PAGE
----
Parliament, Wednesday, 27 November 2019 – The Ad Hoc Committee to Initiate and Introduce Legislation Amending Section 25 of the Constitution today heard that South Africa has 49 bilateral international treaties (BITs) containing legal undertakings on the expropriation and compensation of the property of any investor from countries included in those BITs.
The BITs do not refer to “land”, but extend protection to investments defined in open-ended terms in an asset-based approach. This covers “every kind of asset” of an investor in the territory of the host country, with some economic benefit associated with the investment.
The committee was informed by Ambassador Xavier Carim: Deputy Director-General International Trade and Economic Development Division in the Department of Trade and Industry that on the matter of expropriation and compensation, if the land of a foreign investor is expropriated and that investor is a citizen of a country with a BIT with South Africa (including where the survival clause is in effect), the affected investor would be in a position to invoke a legal challenge against the South African government if the investor is not satisfied with the compensation offered.
Committee Chairperson Dr Mathole Motshekga made it clear that this is a first engagement and the committee will ask for further information, if necessary.
Three arbitrators under the terms of International Settlement of Investment Disputes would make a determination on the matter. While the outcome cannot be predicted, arbitrators may take into account national legislation, but their primary reference is the terms of the BIT itself. On the question of compensation, past cases indicate that the standard has tended to be the “market value” of the investment immediately before the expropriation took place.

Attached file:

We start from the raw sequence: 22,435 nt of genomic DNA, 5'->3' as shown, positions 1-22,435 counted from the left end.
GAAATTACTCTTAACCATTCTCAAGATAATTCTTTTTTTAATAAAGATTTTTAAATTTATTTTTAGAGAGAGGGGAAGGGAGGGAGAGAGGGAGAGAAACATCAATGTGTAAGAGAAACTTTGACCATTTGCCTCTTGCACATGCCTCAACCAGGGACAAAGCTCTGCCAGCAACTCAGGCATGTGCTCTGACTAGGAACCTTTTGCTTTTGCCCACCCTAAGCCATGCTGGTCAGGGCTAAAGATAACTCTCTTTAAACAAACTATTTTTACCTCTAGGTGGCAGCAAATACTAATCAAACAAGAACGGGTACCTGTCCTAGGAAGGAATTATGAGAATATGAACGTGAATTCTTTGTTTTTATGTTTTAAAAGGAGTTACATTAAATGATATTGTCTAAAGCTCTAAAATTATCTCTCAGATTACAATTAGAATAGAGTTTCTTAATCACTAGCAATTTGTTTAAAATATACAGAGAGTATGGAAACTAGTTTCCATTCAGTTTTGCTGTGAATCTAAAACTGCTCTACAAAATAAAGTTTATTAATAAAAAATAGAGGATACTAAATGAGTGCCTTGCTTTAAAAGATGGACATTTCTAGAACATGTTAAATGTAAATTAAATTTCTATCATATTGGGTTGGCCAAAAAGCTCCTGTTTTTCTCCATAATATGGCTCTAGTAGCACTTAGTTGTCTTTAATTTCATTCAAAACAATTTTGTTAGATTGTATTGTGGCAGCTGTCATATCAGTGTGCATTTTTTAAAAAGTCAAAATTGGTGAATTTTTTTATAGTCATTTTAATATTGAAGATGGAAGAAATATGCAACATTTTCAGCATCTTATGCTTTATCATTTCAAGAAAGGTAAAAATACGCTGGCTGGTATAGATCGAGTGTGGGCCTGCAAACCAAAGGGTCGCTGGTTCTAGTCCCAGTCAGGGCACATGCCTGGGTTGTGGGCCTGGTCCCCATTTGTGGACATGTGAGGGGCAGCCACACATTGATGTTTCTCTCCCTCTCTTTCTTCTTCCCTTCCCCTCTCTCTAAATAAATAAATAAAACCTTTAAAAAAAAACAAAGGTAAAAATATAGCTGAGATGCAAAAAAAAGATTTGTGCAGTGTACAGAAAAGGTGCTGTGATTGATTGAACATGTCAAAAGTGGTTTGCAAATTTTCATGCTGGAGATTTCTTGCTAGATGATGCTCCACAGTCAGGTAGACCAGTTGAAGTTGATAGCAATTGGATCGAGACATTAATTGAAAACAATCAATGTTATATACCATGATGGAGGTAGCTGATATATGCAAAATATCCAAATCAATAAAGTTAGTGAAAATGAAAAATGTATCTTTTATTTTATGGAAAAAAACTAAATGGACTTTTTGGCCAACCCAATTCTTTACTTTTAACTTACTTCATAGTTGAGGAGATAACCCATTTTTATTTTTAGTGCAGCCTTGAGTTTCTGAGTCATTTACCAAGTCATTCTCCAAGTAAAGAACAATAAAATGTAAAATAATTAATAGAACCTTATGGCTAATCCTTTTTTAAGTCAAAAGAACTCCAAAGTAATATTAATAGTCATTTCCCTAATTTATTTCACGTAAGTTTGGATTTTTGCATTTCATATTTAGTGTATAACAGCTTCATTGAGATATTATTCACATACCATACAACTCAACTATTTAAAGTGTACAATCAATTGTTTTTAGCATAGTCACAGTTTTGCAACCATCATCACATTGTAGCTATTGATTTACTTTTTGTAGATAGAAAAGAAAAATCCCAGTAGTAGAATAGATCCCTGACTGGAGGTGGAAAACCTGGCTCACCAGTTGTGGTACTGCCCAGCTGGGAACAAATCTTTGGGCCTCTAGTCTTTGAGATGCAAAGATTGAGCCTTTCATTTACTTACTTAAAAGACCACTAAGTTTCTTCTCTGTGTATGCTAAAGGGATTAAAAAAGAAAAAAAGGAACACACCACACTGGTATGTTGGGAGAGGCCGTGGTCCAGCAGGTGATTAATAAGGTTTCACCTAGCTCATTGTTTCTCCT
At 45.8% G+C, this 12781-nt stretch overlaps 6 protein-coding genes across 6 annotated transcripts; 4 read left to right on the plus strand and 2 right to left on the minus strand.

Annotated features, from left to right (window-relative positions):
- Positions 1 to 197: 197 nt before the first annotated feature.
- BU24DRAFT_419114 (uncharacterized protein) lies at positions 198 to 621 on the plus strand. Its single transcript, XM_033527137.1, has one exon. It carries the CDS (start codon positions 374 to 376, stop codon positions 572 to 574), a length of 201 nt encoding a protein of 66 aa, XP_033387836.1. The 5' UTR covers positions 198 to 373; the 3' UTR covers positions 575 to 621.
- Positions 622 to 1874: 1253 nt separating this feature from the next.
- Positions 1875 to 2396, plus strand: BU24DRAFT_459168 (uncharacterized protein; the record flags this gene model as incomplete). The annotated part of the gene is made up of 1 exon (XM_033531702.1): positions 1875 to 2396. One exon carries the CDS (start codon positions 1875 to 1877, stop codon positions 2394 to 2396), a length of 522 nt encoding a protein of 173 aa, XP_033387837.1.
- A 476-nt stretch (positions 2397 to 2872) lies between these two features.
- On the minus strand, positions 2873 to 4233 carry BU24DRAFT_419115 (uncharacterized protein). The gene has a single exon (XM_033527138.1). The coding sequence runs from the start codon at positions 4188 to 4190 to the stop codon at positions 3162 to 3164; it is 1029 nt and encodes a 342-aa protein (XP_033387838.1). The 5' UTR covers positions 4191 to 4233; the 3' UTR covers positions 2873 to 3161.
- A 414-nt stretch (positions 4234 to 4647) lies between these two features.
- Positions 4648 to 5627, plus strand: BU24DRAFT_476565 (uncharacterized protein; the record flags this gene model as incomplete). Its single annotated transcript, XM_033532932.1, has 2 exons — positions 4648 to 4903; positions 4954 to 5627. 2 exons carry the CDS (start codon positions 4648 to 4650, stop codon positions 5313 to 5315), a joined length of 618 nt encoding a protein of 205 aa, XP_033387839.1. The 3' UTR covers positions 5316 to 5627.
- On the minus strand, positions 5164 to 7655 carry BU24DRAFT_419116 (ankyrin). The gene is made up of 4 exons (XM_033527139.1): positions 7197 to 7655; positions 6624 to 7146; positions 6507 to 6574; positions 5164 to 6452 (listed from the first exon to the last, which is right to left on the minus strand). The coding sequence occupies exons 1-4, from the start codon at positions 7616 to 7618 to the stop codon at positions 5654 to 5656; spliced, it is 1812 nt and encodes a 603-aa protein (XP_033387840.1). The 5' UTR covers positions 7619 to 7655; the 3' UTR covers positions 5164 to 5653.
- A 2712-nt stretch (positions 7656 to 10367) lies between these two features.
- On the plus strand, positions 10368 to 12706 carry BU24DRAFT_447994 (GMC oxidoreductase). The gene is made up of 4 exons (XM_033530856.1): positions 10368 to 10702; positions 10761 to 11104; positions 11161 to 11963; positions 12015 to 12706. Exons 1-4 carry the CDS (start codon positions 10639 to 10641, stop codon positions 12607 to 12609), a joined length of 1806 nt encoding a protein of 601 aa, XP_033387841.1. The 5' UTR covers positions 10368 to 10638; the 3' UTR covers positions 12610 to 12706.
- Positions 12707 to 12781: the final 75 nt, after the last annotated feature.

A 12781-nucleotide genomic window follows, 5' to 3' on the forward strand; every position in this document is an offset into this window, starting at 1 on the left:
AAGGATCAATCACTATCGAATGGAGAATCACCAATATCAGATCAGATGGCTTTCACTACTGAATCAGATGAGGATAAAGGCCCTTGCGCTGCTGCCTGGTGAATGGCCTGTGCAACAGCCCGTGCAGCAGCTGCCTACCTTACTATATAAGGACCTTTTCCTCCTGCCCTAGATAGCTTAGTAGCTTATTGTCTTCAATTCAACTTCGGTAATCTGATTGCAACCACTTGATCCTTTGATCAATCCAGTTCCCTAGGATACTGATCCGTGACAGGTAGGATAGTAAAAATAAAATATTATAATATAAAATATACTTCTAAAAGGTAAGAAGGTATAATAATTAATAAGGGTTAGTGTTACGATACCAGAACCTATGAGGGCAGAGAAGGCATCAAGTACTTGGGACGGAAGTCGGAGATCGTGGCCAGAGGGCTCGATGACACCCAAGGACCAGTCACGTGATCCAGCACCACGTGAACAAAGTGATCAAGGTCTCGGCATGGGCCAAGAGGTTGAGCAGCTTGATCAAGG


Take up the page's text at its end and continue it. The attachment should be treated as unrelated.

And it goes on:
The committee heard that the South African government may face a challenge if the new legislation could be construed to impact negatively on the value of land belonging to a foreign investor. Some of the jurisprudence on investment treaties refers to a standard of “legitimate expectation” in respect to returns from investment.
According to Mr Carim, article 10 of the 2015 Investment Act on legal protection of investment reads: “Investors have the right to property in terms of section 25 of the Constitution”. A minor change to the Investment Act may be required if Section 25 if the Constitution is adjusted.
In response to statements by committee members that the Constitution trumps international Law and BITs, Ambassador Carim suggested the committee obtain a legal opinion on the matter.
The committee is expected to complete its work by 31 March 2020.
ISSUED BY THE PARLIAMENTARY COMMUNICATION SERVICES ON BEHALF OF THE CHAIRPERSON OF THE AD HOC COMMITTEETO INITIATE AND INTRODUCE LEGISLATION AMENDING SECTION 25, DR MATHOLE MOTSHEKGA.
For media enquiries or interviews, please contact the committee’s Media Officer:
Name: Rajaa Azzakani (Ms)
Tel: 021 403 8437
Cell: 081 703 9542